Old-school customer service? You can’t go wrong with that!
Monroe Street Shoe Repair, 2612 Monroe St. 238-3171.
Cecil's, 6717 Odana Rd. 833-5010.

Fair Indigo
Fair Indigo’s execs founded the company with the belief that fair trade clothing can be made affordably and the people that make it can be paid a living wage. In other words, no sweatshops allowed. Although the company started out as a mail-order catalog, their only storefront is here in Madison—cool. If you’ve ever bought something from the store, not only is the staff in-store friendly, but the company follows up with you via email by asking how your store experience was. Plus you can look up in-store or on the website stories about the people who made each item—like their cashmere sweaters or a silver bracelet. It personalizes the shopping experience even more.
Products range from baby clothing and toys to clothing for mom and dad—plus accessories and bath and body items. Many are organic. All are fair trade.
Fair Indigo, 570 N. Midvale Blvd., 661-7662. fairindigo.com

Movin’ Shoes
I am not a triathlete. I do, however, fancy myself as somewhat of a runner—you know, the kind of runner that dabbles in a few miles per week, but nothing major. Nothing Ironman-worthy, certainly. The employees at Movin’ Shoes don’t care about that. They care about getting you fitted for the right shoe. I went there on a warm August day seeking new kicks. You see, my first shoe-buying experience there a few years ago was positive, so I went there once again.
Instantly, a friendly employee approached me and asked what I was looking for. She asked me to walk without shoes on to figure out if I walk inward or outward. Then she brought out quite a few pairs of shoes for me to try on that worked for my walking style. Our search yielded the perfect shoe and I purchased them. I even had a coupon for the place—and the employee (and the owner)—gave it back to me after applying the discount, saying I should come in again. And I was welcome to use the coupon again, too. I sure will!
Movin' Shoes, 528 S. Park St. 251-0125.

Patricia Shoppe
It’s obvious that Patricia Shoppe carries cute things. Their retro-chic décor and overall polished, classy pieces emanate good taste (at good prices!). What I like most, though, about owner Jessica Meyer is that she’s not just a savvy storeowner but a nice person. When I needed to borrow a steamer for a photo shoot, she lent it to me, no questions asked. We needed somewhere to shoot our November Style Sheet page and I thought of her store. Of course we could stage the shoot there, she said. When I needed to borrow some items (mannequins, among them) for a TV segment a few weeks later, Meyer dropped them off here at our building for our use.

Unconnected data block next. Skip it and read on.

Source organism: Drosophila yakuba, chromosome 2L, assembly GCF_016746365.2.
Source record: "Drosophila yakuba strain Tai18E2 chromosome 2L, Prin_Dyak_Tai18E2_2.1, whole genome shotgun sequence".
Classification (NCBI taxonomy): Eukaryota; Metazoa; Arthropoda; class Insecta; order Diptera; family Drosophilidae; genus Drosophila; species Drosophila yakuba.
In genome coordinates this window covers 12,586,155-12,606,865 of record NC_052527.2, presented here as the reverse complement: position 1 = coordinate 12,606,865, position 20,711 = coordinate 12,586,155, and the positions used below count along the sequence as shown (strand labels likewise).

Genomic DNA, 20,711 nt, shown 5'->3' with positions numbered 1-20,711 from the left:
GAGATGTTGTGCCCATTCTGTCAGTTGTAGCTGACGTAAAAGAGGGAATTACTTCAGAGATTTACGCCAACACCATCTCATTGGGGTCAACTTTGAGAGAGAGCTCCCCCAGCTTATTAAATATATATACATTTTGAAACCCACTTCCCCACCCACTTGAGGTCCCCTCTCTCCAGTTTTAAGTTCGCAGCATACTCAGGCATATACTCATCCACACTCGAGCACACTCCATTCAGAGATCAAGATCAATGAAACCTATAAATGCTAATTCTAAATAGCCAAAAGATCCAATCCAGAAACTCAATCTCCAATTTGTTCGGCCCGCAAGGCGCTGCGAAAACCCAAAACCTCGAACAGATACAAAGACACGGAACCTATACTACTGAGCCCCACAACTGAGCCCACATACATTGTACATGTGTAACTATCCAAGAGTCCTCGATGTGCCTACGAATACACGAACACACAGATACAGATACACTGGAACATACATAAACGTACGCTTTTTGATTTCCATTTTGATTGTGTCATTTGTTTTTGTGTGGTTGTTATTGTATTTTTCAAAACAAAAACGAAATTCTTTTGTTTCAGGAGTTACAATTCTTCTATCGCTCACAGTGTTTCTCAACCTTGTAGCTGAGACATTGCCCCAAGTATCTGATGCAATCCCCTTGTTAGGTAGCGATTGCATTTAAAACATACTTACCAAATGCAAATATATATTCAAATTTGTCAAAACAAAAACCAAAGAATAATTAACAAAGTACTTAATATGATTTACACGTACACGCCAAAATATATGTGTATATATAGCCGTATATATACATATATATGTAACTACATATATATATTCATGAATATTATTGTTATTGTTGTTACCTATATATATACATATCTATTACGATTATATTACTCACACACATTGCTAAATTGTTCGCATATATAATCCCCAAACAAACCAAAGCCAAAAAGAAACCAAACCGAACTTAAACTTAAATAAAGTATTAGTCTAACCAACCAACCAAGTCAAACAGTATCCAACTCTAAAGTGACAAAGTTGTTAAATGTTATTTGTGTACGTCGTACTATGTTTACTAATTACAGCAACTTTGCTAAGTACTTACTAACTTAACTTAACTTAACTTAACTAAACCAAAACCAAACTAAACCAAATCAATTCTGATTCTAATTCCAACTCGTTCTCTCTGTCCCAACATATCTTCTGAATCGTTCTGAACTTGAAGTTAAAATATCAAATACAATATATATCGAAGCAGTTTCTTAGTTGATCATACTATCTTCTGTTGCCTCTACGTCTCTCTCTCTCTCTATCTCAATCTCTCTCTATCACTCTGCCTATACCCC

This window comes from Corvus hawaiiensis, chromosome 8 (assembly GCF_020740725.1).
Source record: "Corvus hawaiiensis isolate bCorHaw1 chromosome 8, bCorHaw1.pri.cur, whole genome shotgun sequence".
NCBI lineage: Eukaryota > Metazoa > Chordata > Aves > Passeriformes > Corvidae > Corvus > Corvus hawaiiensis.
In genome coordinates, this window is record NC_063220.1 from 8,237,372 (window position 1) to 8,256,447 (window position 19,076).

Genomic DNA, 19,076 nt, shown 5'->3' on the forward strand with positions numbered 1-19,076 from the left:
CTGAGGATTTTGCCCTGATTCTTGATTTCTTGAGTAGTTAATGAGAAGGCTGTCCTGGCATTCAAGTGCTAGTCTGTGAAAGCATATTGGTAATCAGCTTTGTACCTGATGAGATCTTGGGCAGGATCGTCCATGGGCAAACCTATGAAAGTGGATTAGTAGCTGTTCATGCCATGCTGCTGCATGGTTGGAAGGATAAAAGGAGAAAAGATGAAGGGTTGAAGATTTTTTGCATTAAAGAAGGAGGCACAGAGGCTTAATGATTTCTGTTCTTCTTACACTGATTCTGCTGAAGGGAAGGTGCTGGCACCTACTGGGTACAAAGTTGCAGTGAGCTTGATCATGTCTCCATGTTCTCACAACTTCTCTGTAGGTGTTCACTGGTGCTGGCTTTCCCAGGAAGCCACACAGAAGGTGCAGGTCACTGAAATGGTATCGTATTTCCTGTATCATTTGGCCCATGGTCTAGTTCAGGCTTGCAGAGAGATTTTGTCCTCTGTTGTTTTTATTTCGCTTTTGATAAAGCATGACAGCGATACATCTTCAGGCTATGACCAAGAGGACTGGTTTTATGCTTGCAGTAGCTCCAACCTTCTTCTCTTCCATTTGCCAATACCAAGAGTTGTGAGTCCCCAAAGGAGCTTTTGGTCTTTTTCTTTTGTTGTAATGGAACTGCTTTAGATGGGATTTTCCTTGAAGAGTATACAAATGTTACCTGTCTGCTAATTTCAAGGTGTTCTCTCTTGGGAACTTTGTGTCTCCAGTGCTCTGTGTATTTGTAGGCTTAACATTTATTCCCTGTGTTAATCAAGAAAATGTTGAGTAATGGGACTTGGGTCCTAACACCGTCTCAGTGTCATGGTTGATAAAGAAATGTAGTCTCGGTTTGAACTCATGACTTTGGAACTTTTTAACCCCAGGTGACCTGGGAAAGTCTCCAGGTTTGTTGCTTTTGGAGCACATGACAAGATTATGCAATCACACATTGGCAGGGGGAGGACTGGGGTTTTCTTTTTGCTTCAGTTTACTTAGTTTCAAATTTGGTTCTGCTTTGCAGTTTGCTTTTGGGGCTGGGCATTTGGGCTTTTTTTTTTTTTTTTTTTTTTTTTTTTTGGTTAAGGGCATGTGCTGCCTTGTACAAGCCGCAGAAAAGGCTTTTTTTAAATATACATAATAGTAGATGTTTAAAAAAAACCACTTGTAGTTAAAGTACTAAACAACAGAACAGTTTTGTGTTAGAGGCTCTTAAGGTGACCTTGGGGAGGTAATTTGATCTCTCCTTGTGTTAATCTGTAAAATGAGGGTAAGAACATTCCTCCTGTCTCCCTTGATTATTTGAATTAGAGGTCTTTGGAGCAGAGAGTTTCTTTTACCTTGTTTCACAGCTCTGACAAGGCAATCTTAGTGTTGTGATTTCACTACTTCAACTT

Patricia Shoppe, 137 W. Johnson St. 256-1111. patriciashoppe.com

I probably have a nice story or anecdote to share about each interview I’ve had with local storeowners; far too many to share here!
If you’ve noticed a common theme amongst these stores, it’s that they all offer quality goods—with that crucial puzzle piece, friendly and knowledegable customer service. Many of them go above and beyond the call of duty to help their customers find exactly what they’re looking for—whether it’s running shoes, a recycled fleece coat or repairing a zipper.


Have you heard of Oompa? If you haven’t—you will soon. The child-friendly store opened in Middleton November 1, and it is, simply put, awesome.
Owner Milanie Cleere’s motto: “No batteries. No blinking lights. No cartoon-themed toys. Period.”
The store specializes in European children’s toys and room decor. Check out adorable all-natural wool stuffed animals, beautiful artwork, wooden toys and room décor, all for an uber-fashionable Junior. Heck, I don’t even have a child and I coveted many of the items because they were so beautiful.
Cleere founded Oompa.com in 2004 and she’d been running the business in L.A. After visiting a vendor in the Madison area a few years ago, Cleere and her husband fell in love with the area and moved here a year ago to open Oompa’s first storefront.
More on Oompa soon…
Oompa, 1970 Cayuga St., Middleton. oompa.com


Dane Buy Local Fourth Annual Holiday Kick-Off Event
When: November 18, 8–10 a.m.
Where: Forrestal’s Gallery, 2904 Parmenter St.
Details: Mingle with Buy Local members! Just in time for holiday shopping the kick-off will feature holiday gifts, refreshments from Middleton restaurants and holiday music.
More information: danebuylocal.com

Holiday Earring Show
When: November 18–December 24. Opening: November 29, 5–8 p.m.
Where: HYART Gallery, 133 W. Johnson St.
Details: A show featuring over thirty artists from around the country and the UW School of Art. They’ll feature—you guessed it—earrings.
More information: 442-0562

Sarah’s Hope Jewelry Trunk Show
When: November 20, 11 a.m.–6 p.m.
Where: Goodman’s Jewelers, 220 State St.
Details: Meet owner and designer Sarah Smith, and see her new fall collection. Sarah’s Hope contributes ten percent of net profits to fund business micro-loans to women business entrepreneurs.
More information: 257-3644

Thursday Disco
When: Thursdays until Christmas
Where: Three Orange Doors, 2789 Fitchrona Rd.
Details: Save 10 percent on your entire purchase from 5:30–7 p.m. Wine will be served and the disco beats will be bumping. Christmas décor and jewelry and gifts will be available.
More information: 848-3336

Ladies’ Night with Champagne and Chocolate
When: November 21, 5–9 p.m.
Where: Chalmers Jewelers, 6202 University Ave.
Details: What isn’t going on? Chocolate and hors d’oeuvres. Chair massages by Haven Spa. A Fashion Show with items from J. LaMore, door prizes and a silent auction! Whew!
More information: 233-4700

MMoCA Holiday Art Fair
When: November 21–23. November 21, noon–6 p.m., November 22, 10 a.m.–5p.m., November 23, 11 a.m.–3 p.m.
Where: Madison Museum of Contemporary Art, 227 State St.
Details: Handcrafted, artful gifts from jewelry to décor and everything in between. Enjoy MMoCA’s current exhibtion while browsing!
More information: 257-0158, mmoca.org
(Photo: Renee Roeder Earley, Hats-O-Fancy, courtesy of MMoCA)